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Prepping for winter

Utility conducts simulated five-day storm

 

November 10, 2022 | View PDF

EWEB

An annual drill for the staff of the Eugene Water & Electric Board aimed to improve winter response results.

EUGENE: Imagine if heavy snowfall and freezing rain hit the area this winter. Imagine damaged trees, road closures, and widespread power outages.

What would you do?

The Eugene Water & Electric Board's electric division and emergency management staff imagined that exact scenario last week during a mock winter storm power outage drill that is conducted every year. More than 60 staff members participated in the drill that simulated a five-day storm scenario where power was lost to over 18,000 customers.

The thought of such a widespread outage can be alarming, but it's a reality people can't ignore. There was an ice storm in December 2016 and the February "snowpocalypse" of 2019 that dumped 18-plus inches of snow. Both left thousands of homes without power for days.

Living in the Pacific Northwest means beautiful landscapes and a full range of seasonal weather, including extreme weather events. What can be done to combat extreme winter storms? Be prepared.

The drill conducted last week was named the "Blue Sky Drill" and is an annual practice ahead of the winter storm season. Just as they would in a real emergency event, staff activated an Incident Command System, a standardized approach to incident management used by government agencies at all levels. Roles and teams are established for safety, planning, operations, logistics, interagency coordination, and public communication. Each team works simultaneously to coordinate and resolve issues that arise during emergency response.

The drill helps identify gaps in plans and training, develop skills, reveal resource needs, and improve internal and external coordination. It enables staff to test their skills and practice working together across all departments to handle a large-scale outage restoration.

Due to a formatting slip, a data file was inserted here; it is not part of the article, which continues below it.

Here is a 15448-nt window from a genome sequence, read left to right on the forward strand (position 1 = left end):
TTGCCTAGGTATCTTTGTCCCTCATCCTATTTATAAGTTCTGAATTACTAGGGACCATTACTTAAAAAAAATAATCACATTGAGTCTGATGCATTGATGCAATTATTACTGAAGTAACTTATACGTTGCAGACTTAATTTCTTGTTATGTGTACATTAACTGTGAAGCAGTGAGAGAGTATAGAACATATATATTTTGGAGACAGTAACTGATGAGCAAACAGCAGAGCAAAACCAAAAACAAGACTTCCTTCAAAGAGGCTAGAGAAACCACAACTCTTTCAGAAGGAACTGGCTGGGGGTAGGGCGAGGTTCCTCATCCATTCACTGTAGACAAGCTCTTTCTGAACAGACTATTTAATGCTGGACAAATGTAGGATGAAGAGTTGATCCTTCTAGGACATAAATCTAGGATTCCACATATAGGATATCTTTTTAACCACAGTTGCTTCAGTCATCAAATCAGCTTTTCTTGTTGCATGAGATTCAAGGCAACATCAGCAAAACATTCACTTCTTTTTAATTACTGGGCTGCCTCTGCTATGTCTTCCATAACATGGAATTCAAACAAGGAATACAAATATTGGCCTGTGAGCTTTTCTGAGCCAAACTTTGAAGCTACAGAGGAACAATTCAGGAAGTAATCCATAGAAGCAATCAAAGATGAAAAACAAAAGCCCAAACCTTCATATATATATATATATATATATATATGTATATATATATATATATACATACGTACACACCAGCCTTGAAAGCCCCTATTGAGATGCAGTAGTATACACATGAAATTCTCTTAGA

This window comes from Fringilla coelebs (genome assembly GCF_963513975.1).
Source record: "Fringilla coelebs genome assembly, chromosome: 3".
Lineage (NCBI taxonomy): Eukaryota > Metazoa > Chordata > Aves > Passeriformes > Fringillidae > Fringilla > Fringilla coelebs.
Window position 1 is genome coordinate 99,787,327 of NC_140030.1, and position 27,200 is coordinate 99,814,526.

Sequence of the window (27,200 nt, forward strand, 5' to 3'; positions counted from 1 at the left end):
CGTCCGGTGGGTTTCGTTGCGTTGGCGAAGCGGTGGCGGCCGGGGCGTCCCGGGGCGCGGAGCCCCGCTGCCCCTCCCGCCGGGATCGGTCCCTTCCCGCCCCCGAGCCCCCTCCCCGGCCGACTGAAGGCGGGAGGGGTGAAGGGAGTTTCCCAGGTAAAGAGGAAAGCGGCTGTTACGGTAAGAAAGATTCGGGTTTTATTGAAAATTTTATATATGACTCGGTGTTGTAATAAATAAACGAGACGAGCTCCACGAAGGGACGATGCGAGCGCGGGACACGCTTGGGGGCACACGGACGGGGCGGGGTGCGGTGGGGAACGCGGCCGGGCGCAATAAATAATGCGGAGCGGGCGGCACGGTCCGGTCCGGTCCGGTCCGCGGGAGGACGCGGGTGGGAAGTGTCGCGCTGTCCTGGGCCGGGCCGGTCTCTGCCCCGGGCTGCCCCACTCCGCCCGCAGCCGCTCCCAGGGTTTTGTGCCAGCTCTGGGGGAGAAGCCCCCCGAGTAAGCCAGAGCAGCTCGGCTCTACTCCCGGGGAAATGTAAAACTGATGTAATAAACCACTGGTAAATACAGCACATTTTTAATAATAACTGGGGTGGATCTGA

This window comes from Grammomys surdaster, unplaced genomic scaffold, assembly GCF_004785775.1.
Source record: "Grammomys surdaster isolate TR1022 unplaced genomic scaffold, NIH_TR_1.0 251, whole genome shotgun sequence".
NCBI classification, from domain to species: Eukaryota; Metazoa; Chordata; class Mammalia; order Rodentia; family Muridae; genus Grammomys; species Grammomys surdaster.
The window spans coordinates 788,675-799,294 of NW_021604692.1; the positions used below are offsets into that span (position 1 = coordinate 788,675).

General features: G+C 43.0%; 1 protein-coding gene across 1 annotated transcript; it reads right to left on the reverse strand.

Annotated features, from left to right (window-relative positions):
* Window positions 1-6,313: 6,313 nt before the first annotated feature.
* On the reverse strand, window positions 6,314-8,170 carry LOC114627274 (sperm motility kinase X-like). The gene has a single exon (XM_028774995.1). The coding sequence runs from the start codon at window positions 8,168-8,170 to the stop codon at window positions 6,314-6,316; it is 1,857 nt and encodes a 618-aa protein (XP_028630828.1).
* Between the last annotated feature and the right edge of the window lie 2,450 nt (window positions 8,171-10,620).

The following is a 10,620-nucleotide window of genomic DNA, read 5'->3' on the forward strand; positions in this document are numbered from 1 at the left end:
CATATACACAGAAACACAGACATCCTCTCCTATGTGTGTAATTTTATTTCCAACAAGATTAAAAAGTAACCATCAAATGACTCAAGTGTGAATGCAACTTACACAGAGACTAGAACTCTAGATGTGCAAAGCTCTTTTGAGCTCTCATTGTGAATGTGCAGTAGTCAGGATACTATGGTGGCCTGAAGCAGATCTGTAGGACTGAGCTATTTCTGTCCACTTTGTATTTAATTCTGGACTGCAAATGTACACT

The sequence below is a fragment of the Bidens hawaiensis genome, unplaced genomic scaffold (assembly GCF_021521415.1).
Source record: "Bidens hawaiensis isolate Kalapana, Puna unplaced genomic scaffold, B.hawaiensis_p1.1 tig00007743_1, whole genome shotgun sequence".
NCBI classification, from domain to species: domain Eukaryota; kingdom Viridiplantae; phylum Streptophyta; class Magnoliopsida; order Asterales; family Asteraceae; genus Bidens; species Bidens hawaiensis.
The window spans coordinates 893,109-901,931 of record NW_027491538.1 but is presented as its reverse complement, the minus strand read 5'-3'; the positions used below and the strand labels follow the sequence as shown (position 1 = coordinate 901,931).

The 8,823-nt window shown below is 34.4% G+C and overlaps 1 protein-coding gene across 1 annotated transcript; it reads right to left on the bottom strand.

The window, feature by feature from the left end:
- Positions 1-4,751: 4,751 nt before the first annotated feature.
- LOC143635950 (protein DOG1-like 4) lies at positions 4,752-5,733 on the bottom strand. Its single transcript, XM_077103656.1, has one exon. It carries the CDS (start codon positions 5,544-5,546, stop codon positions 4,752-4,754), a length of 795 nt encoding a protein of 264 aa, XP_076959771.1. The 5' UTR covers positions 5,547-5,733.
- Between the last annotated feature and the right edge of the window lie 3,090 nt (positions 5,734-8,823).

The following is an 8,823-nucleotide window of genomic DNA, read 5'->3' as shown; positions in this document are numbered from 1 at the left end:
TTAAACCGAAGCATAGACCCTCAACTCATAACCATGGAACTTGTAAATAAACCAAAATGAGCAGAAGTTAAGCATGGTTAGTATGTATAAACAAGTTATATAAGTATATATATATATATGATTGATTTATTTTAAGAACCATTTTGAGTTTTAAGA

"A part of preparing for storm season is a shift in our frame of mind to align with the shift in seasons," said Tyler Nice, EWEB electric operations manager. "I think this drill helped us activate that mindset across the utility by working towards a common goal, finetuning our processes, and identifying areas of improvement before we are faced with an actual storm."

Emergency management partners from Lane County and the City of Eugene also participated in the drill. Their insights helped improve our multi-agency coordination with road, tree, and emergency management processes.

Running through a mock widespread outage is just one way that EWEB is preparing for the possibility of a weather-related incident. We are also replacing aging infrastructure and developing redundant power and water sources. Focusing on emergency preparedness and response will always be a strategic priority for EWEB as we continue to provide safe and reliable electricity and water to customers.

Here are a few ways you can prepare your home and family ahead of winter:

° Store 14 gallons of water per person (one gallon per person, per day, is enough for two weeks)

° Stock up on nonperishable food for the entire family

° Build an emergency kit for your vehicle

° Stock up on batteries and power banks to recharge cell phones and other electronic devices

° Buy a battery-powered radio

° Join EWEB's Pledge to Prepare

 

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